Cities Farming for the Future: Urban Agriculture for Green and Productive Cities

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IDRC, 2006 - Social Science - 459 pages
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I found your details and I like it as I have planned of organic farming in Nepal can I get some ideas

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Page 429 - Implementation 1. Eradicate extreme poverty and hunger 2. Achieve universal primary education 3. Promote gender equality and empower women 4. Reduce child mortality 5. Improve maternal health 6. Combat HIV/AIDS, malaria, and other diseases 7. Ensure environmental sustainability 8. Develop a global partnership for development...
Page 260 - Malnutrition as an underlying cause of childhood deaths associated with infectious diseases in developing countries.
Page 207 - In; Drechsel P. and Kunze D (eds). Waste Composting for Urban and Periurban Agriculture Closing the rural-urban nutrient cycle in sub-Saharan Africa (Wallingford: IWMI/FAO/CABI), pp 193-208.
Page 224 - W (1998) A Review of the Use of Urban Waste in Peri-urban Interface Production Systems...
Page 62 - Papers (PRSPs) are prepared through a participatory process involving domestic stakeholders as well as external development partners, including the World Bank and International Monetary Fund.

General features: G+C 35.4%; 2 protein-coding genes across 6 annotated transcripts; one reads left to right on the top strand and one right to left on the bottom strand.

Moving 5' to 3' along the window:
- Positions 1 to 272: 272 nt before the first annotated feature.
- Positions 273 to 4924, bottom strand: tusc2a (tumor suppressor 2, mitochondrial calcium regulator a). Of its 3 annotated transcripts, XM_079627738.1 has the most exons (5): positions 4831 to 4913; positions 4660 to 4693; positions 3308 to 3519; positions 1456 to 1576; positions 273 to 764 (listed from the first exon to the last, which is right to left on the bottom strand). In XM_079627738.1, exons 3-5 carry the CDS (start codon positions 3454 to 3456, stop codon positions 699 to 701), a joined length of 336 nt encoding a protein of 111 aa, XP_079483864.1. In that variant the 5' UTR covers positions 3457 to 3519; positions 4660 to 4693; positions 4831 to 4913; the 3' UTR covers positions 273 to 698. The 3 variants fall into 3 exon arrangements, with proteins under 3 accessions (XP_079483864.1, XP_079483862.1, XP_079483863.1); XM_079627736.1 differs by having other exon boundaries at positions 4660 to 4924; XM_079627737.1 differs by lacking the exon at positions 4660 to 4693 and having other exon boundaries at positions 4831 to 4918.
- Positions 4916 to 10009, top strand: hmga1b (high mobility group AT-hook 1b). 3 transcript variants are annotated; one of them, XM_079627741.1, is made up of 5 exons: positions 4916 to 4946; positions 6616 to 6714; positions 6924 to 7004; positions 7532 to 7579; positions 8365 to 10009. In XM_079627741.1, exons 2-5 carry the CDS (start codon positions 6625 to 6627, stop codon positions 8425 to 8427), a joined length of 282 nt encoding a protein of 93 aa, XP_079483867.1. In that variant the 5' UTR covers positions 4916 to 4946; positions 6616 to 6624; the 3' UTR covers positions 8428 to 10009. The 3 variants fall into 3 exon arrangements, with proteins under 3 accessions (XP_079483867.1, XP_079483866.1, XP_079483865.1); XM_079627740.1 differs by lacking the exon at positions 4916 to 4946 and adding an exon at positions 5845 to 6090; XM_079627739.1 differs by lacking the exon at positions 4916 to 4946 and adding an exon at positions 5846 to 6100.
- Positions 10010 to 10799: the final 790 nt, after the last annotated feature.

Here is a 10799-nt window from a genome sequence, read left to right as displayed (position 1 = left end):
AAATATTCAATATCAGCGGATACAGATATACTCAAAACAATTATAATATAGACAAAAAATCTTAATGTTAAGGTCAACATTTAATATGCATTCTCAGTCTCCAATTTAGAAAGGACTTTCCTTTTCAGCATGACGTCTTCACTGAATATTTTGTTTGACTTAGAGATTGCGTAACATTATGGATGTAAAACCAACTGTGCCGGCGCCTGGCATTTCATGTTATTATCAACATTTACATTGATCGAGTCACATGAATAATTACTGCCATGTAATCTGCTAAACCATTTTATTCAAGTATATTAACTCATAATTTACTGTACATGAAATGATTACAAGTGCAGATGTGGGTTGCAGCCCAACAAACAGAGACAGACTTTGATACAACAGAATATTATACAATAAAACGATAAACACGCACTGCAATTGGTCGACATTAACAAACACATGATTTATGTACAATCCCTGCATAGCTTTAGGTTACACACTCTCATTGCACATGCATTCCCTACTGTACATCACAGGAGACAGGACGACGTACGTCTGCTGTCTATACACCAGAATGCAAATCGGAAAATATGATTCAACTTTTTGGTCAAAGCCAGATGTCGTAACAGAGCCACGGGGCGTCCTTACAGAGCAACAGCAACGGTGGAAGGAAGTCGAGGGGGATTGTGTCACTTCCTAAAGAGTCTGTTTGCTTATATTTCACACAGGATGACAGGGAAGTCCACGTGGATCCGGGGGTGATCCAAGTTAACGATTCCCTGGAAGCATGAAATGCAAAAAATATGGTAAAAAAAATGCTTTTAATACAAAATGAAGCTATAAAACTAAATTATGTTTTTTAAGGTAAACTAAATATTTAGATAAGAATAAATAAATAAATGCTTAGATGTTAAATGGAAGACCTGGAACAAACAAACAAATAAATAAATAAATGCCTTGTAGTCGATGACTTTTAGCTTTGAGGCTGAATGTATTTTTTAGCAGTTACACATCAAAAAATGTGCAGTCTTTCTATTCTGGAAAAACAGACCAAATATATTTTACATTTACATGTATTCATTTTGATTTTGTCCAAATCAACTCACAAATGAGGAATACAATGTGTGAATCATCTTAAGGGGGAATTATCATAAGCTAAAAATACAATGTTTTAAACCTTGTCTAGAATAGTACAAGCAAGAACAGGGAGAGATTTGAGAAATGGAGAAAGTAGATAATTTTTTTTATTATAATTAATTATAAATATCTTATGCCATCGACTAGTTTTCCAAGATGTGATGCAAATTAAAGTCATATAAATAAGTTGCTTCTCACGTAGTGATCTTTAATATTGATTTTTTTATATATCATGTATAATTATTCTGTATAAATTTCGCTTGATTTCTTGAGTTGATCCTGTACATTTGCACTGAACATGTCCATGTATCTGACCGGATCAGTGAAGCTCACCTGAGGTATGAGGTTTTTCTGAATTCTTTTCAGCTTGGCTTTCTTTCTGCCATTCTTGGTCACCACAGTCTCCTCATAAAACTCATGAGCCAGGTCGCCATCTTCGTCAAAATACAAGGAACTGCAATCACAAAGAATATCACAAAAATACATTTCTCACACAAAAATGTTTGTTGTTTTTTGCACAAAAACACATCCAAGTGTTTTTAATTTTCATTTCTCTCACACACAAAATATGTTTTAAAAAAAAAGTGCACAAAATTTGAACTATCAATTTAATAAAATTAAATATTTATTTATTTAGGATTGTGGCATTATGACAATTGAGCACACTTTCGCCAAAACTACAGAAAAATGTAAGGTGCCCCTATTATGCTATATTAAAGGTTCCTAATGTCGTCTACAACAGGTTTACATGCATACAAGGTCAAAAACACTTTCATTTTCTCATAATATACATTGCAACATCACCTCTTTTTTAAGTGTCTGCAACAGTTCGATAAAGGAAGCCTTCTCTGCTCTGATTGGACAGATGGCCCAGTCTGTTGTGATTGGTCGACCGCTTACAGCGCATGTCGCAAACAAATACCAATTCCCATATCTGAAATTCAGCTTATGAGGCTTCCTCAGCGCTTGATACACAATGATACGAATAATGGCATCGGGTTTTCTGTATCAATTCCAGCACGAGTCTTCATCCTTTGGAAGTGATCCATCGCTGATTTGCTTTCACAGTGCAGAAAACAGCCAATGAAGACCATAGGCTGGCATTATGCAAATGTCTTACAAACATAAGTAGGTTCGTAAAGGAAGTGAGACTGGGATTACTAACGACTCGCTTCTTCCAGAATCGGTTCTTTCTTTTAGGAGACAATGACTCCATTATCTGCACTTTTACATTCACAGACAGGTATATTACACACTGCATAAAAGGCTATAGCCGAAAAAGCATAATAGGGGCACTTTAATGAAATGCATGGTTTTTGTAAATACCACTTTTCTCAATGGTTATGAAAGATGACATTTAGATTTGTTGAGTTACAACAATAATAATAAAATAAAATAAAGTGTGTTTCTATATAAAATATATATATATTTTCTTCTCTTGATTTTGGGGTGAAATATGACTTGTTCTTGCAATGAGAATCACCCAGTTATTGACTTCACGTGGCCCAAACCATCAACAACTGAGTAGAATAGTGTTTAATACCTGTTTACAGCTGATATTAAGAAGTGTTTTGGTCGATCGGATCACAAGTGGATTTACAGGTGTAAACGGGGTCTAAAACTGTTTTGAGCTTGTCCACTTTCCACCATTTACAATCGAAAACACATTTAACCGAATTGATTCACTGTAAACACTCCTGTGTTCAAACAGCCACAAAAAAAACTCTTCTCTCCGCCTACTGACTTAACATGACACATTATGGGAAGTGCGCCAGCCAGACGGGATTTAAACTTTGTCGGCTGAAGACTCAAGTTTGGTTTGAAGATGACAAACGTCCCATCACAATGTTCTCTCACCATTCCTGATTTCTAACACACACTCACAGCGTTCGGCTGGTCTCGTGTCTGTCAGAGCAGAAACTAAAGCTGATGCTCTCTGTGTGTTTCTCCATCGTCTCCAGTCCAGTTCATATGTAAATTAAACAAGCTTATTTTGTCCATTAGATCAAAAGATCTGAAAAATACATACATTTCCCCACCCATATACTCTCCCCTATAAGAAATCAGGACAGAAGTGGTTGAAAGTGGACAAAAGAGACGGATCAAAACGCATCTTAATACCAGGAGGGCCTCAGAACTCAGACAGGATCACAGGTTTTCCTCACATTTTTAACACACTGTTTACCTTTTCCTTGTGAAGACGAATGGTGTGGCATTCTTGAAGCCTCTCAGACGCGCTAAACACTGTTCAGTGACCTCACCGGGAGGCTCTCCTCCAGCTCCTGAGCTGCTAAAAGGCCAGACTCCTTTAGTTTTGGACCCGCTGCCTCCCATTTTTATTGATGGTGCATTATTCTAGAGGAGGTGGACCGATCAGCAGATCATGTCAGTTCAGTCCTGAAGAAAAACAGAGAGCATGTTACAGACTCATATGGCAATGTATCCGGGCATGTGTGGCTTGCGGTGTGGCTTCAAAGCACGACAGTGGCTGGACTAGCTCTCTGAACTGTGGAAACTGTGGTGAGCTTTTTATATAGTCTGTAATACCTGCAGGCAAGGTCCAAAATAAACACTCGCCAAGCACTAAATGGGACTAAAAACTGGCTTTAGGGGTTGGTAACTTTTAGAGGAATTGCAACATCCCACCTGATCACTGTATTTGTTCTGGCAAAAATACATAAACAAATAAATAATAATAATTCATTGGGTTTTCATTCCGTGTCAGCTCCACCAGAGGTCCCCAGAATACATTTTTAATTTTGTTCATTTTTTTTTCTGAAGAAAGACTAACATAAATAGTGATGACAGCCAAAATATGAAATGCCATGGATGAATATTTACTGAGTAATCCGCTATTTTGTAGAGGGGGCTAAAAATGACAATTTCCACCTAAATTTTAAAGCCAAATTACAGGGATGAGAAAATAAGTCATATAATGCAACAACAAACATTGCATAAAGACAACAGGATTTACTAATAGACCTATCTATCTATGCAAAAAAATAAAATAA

Page 383 - the farming of aquatic organisms, including fish, molluscs, crustaceans, and aquatic plants. Farming implies some form of intervention in the rearing process to enhance production, such as regular stocking, feeding, and protection from predators, etc. |It) also implies ownership of the stock being cultivated.
Page 40 - Stakeholders are those who have an interest in a particular decision, either as individuals or representatives of a group. This includes people who influence a decision, or can influence it, as well as those affected by it.
Page 215 - Cultivation on degraded soils has even been revived in some cases thanks to this readily available resource. However, uncertain land tenure means that farmers have little incentive to ensure the safe disposal of dangerous elements in solid waste. Current plans would eliminate this recycling practice and promote large-scale composting, but the cost for farmers will be too high, leaving them with an incentive to make their own illicit arrangements for acquiring waste material.
Page 17 - The periurban interface: a tale of two cities", School of Agricultural and Forest Sciences, University of Wales and Development Planning Unit, University College London.
Page 237 - The potential of co-composting in Kumasi - quantification of the urban and peri-urban nutrient balance', in Drechsel, P. and Kunze, D.

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